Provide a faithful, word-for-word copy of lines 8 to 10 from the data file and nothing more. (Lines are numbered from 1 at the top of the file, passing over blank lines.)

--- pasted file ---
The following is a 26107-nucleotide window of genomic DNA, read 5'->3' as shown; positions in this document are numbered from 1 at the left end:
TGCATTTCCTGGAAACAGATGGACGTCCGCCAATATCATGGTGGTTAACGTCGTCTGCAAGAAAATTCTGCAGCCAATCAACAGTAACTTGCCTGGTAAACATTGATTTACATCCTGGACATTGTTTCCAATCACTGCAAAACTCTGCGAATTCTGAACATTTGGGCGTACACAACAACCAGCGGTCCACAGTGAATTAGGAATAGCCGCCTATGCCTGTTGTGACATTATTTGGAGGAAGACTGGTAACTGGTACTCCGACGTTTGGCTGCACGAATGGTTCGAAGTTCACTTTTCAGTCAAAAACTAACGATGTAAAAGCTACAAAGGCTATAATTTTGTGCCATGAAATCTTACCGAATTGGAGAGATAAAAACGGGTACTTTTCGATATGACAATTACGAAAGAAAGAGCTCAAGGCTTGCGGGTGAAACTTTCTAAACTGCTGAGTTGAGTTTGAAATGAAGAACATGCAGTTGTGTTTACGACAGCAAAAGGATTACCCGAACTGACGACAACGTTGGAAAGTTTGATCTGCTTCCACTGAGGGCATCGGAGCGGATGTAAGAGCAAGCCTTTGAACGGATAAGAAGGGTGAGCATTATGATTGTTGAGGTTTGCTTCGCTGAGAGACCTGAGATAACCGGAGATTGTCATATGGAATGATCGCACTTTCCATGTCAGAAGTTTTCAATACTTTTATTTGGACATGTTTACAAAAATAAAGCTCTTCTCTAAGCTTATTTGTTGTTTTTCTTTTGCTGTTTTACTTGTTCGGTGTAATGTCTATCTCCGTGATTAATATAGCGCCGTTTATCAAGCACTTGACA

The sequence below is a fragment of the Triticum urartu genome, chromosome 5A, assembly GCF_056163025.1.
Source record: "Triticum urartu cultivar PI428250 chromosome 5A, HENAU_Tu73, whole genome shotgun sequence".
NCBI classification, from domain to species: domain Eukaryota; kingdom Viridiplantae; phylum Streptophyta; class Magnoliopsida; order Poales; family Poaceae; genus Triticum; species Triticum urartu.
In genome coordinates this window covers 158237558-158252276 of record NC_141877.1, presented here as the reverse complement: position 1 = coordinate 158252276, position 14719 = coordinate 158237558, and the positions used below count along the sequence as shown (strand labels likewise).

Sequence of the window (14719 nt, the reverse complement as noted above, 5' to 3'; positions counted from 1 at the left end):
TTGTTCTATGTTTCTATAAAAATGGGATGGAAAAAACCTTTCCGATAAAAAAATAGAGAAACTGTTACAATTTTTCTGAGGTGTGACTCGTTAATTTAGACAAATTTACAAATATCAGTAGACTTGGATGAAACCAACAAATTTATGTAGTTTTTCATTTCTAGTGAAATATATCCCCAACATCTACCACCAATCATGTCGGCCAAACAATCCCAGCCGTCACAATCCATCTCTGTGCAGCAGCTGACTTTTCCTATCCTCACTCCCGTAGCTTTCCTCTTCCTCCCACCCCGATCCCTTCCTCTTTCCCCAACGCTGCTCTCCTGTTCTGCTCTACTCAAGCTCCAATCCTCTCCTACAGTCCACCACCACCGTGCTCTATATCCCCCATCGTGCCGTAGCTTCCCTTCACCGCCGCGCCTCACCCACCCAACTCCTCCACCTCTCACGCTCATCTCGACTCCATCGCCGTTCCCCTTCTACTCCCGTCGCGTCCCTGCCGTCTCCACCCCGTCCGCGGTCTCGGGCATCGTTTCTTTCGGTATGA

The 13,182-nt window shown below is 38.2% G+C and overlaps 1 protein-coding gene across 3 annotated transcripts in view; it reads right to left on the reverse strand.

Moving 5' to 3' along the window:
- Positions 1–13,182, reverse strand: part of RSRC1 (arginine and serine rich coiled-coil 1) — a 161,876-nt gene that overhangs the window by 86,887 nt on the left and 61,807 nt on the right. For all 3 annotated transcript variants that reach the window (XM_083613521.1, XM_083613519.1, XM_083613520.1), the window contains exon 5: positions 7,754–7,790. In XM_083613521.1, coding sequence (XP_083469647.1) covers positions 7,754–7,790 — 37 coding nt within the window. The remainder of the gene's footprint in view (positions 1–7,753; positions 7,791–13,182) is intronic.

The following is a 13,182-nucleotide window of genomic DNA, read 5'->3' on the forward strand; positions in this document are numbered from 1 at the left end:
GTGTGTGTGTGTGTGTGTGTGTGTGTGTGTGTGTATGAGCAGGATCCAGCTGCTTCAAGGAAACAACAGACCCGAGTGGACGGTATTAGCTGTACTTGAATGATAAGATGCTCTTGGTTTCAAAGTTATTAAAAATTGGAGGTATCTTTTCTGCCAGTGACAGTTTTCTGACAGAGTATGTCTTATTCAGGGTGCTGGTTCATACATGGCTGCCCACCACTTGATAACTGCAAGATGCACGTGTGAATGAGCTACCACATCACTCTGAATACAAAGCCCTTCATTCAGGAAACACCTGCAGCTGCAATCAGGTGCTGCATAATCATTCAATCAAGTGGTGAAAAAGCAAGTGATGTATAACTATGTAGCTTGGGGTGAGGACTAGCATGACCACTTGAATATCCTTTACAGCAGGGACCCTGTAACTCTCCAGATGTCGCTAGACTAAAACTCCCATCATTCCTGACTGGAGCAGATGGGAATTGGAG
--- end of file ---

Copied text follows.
TTGTTCTATGTTTCTATAAAAATGGGATGGAAAAAACCTTTCCGATAAAAAAATAGAGAAACTGTTACAATTTTTCTGAGGTGTGACTCGTTAATTTAGACAAATTTACAAATATCAGTAGACTTGGATGAAACCAACAAATTTATGTAGTTTTTCATTTCTAGTGAAATATATCCCCAACATCTACCACCAATCATGTCGGCCAAACAATCCCAGCCGTCACAATCCATCTCTGTGCAGCAGCTGACTTTTCCTATCCTCACTCCCGTAGCTTTCCTCTTCCTCCCACCCCGATCCCTTCCTCTTTCCCCAACGCTGCTCTCCTGTTCTGCTCTACTCAAGCTCCAATCCTCTCCTACAGTCCACCACCACCGTGCTCTATATCCCCCATCGTGCCGTAGCTTCCCTTCACCGCCGCGCCTCACCCACCCAACTCCTCCACCTCTCACGCTCATCTCGACTCCATCGCCGTTCCCCTTCTACTCCCGTCGCGTCCCTGCCGTCTCCACCCCGTCCGCGGTCTCGGGCATCGTTTCTTTCGGTATGA

The 13,182-nt window shown below is 38.2% G+C and overlaps 1 protein-coding gene across 3 annotated transcripts in view; it reads right to left on the reverse strand.

Moving 5' to 3' along the window: